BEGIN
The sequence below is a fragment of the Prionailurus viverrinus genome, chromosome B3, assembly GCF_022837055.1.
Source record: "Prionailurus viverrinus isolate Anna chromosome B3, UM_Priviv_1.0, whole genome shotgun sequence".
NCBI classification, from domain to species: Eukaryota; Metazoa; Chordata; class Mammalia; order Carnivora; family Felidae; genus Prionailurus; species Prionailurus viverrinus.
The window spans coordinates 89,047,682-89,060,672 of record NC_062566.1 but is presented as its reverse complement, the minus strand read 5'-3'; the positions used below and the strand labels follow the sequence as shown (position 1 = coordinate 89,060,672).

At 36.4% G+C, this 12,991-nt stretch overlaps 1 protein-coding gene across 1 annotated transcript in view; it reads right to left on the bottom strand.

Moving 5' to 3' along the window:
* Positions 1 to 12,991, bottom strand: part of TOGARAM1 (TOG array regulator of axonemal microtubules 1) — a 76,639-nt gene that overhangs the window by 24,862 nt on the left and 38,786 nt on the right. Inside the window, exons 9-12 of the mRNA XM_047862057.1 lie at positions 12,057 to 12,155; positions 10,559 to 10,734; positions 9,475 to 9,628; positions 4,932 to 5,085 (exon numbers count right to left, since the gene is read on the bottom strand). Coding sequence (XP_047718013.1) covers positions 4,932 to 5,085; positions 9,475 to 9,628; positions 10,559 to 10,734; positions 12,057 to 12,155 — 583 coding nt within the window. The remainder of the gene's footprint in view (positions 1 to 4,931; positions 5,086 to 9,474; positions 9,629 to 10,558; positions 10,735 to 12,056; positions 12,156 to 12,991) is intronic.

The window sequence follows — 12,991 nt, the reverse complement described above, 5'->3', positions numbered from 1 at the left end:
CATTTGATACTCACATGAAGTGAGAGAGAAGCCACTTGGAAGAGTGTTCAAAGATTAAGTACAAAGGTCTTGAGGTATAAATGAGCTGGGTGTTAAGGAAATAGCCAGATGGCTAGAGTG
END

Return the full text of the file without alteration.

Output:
The sequence below is a fragment of the Prionailurus viverrinus genome, chromosome B3, assembly GCF_022837055.1.
Source record: "Prionailurus viverrinus isolate Anna chromosome B3, UM_Priviv_1.0, whole genome shotgun sequence".
NCBI classification, from domain to species: Eukaryota; Metazoa; Chordata; class Mammalia; order Carnivora; family Felidae; genus Prionailurus; species Prionailurus viverrinus.
The window spans coordinates 89,047,682-89,060,672 of record NC_062566.1 but is presented as its reverse complement, the minus strand read 5'-3'; the positions used below and the strand labels follow the sequence as shown (position 1 = coordinate 89,060,672).

At 36.4% G+C, this 12,991-nt stretch overlaps 1 protein-coding gene across 1 annotated transcript in view; it reads right to left on the bottom strand.

Moving 5' to 3' along the window:
* Positions 1 to 12,991, bottom strand: part of TOGARAM1 (TOG array regulator of axonemal microtubules 1) — a 76,639-nt gene that overhangs the window by 24,862 nt on the left and 38,786 nt on the right. Inside the window, exons 9-12 of the mRNA XM_047862057.1 lie at positions 12,057 to 12,155; positions 10,559 to 10,734; positions 9,475 to 9,628; positions 4,932 to 5,085 (exon numbers count right to left, since the gene is read on the bottom strand). Coding sequence (XP_047718013.1) covers positions 4,932 to 5,085; positions 9,475 to 9,628; positions 10,559 to 10,734; positions 12,057 to 12,155 — 583 coding nt within the window. The remainder of the gene's footprint in view (positions 1 to 4,931; positions 5,086 to 9,474; positions 9,629 to 10,558; positions 10,735 to 12,056; positions 12,156 to 12,991) is intronic.

The window sequence follows — 12,991 nt, the reverse complement described above, 5'->3', positions numbered from 1 at the left end:
CATTTGATACTCACATGAAGTGAGAGAGAAGCCACTTGGAAGAGTGTTCAAAGATTAAGTACAAAGGTCTTGAGGTATAAATGAGCTGGGTGTTAAGGAAATAGCCAGATGGCTAGAGTG